Big Builders Chase Move-Up Buyers

Industry experts say that the majority of production housing is targeting the move-up buyer market

It’s no secret that median home prices have been rising, in many cases out of the first-time buyer’s reach, which is due in part to one fact: builders are catering to move-up buyers. Big builders know that equity buyers dominate many markets today. With demand high and housing supply limited, builders are being choosy about who their target market is.

As we all know, the millennial buyer will dominate the market in the future—but that hasn’t happened just yet. Industry experts say that the majority of production housing built in 2014 was built for the move-up market.

Increasing home prices are allowing individuals to sell their homes fast, which in turn provides a new pool of equity buyers in the market who are looking for a new, upgraded, and in many cases, a larger home.

Just look at California, for example, which holds nine out of the ten fastest moving housing markets nationwide. A fast moving market ensures that homes are being sold at, or in many cases above, the market price.

Toll Brothers, for example, boasted a high average home sale price for their first quarter returns this year. Toll Brothers CEO Douglas C. Yearley, Jr., said, “This quarter, California produced 29 percent of the value of our signed contracts at an average price of approximately $1.1 million.”

A report from Trulia titled “Gone in 60 Days” noted that even in some of the slowest moving markets, houses are still moving faster this year than they were last year, when looked at over a two month period. Another report by Trulia stated that buyers are still yearning for bigger homes.

That report said 43 percent of respondents wanted a house that was larger, or in some cases, much larger, than the one they were currently in. Research showed that this desire was spread across demographics, from growing families with children living in the suburbs or in affordable areas, to those groups who might seem ripe for downsizing—a significant portion of this group still expressed a desire for a larger home.

Another state with hot real estate markets—Texas—has also seen an increase in home prices, pushing much of the housing supply into the move-up buyer range. Results from a report published by Metrostudy on the Austin, Texas housing market stated that the segment of homes being built in the $300,000 to $500,000 range has shown a 26 percent growth rate over the past year.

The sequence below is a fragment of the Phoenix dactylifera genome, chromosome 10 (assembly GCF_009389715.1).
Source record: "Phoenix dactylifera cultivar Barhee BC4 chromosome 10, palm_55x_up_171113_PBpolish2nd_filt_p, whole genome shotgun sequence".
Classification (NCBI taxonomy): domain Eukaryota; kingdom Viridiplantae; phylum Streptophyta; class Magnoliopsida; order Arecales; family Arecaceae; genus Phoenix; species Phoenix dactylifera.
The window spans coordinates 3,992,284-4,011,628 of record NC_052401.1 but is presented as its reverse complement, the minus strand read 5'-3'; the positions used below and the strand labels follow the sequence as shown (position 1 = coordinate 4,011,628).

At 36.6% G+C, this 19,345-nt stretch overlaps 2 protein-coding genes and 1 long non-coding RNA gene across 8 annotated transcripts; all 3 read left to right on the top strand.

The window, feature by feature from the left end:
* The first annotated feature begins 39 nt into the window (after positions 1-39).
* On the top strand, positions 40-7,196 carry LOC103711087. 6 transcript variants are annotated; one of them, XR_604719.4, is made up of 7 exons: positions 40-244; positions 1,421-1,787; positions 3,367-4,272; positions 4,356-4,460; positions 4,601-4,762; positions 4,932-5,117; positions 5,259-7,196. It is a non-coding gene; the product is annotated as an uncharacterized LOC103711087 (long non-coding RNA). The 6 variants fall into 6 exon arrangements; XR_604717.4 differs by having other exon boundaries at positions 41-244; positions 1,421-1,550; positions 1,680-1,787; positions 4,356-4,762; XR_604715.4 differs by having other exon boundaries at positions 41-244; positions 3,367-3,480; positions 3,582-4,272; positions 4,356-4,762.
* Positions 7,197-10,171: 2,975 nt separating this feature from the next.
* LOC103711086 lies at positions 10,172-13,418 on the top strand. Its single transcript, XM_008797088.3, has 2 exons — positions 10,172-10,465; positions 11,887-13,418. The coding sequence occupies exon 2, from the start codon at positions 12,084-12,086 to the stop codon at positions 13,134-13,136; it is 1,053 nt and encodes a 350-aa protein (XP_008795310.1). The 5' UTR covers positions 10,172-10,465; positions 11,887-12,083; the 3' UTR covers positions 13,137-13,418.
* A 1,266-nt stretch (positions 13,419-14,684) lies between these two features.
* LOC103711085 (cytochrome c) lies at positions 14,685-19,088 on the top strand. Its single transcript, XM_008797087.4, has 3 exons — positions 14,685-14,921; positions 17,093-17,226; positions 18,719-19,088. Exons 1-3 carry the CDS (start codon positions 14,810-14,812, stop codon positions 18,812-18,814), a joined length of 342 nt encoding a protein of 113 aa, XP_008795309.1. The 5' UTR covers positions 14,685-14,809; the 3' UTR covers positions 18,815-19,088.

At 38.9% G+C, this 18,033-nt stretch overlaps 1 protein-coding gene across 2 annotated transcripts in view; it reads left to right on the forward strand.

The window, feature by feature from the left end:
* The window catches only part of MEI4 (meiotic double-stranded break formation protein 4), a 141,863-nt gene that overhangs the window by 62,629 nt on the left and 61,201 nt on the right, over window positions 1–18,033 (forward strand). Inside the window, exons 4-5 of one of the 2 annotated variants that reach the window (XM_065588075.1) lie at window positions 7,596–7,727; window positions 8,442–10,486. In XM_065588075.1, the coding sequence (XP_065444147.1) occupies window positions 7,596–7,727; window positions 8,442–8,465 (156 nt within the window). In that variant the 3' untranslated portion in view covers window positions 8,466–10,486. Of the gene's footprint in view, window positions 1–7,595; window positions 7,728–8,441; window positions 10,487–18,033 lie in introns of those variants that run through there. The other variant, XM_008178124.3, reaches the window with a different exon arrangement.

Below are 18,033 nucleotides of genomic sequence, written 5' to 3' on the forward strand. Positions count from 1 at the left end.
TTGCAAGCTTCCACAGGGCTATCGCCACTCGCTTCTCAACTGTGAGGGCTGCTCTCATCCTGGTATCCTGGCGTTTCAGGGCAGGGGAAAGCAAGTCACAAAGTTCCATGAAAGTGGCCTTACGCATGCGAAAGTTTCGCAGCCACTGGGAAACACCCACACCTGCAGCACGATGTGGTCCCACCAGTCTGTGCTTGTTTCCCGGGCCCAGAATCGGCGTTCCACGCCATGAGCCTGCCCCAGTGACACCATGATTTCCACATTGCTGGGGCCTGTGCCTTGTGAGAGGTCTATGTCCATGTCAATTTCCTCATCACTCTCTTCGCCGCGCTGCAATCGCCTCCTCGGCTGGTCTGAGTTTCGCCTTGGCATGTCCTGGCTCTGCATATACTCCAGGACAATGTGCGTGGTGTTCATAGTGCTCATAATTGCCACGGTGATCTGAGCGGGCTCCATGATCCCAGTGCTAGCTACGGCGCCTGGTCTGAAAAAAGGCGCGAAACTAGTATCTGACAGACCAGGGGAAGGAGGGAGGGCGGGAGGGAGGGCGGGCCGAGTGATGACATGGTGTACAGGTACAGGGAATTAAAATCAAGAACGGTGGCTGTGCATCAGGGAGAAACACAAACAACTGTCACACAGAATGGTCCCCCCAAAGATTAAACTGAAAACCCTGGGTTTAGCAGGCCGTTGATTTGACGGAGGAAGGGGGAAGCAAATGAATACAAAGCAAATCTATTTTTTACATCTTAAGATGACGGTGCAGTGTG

This trend of building for the second- or third-time buyer makes sense. This is the group of buyers who are going to know what they want and be able to pay more to get it. Industry experts claimed that more than half of the nation’s largest builders, by volume and sales, were targeting the move-up buyer demographic.

This is not to say that builders are entirely shying away from the entry-level buyer, as that market is expected to begin emerging this year, but that builders are banking on trends toward larger, pricier homes that are currently taking place in the industry.

Standard Pacific Homes, for example, has found its stride with the move-up demographic, which is what helped them to increase its average selling price last year. This, in turn, has also driven its stock upward 17 percent so far this year.

On last year’s end financial results, CEO for Standard Pacific Homes Scott Stowell said, “New home deliveries were up 8 percent year-over-year to 4,956 homes with an average selling price of $478,000, up 16 percent from the year prior.”

Meaning that over all, Standard Pacific Homes has found its sweet spot in selling homes in the $400,000 range, a trending price range among buyers catering to the move-up demographic.

This market (homebuyers considering home prices in the $400,000 range) is one that had basically dried up during the recession. That pent up group of consumers who wanted to sell their homes as long ago as 2010, but held off due to poor market prices, know that now is the time to strike.

So until the starter home market makes its presence more known, it looks like many of the nation’s biggest builders are going after equity buyers—the ones with the ability to sell their homes and make a profit. ν

Jessica Burger is the Editor for Options magazine. She may be reached at

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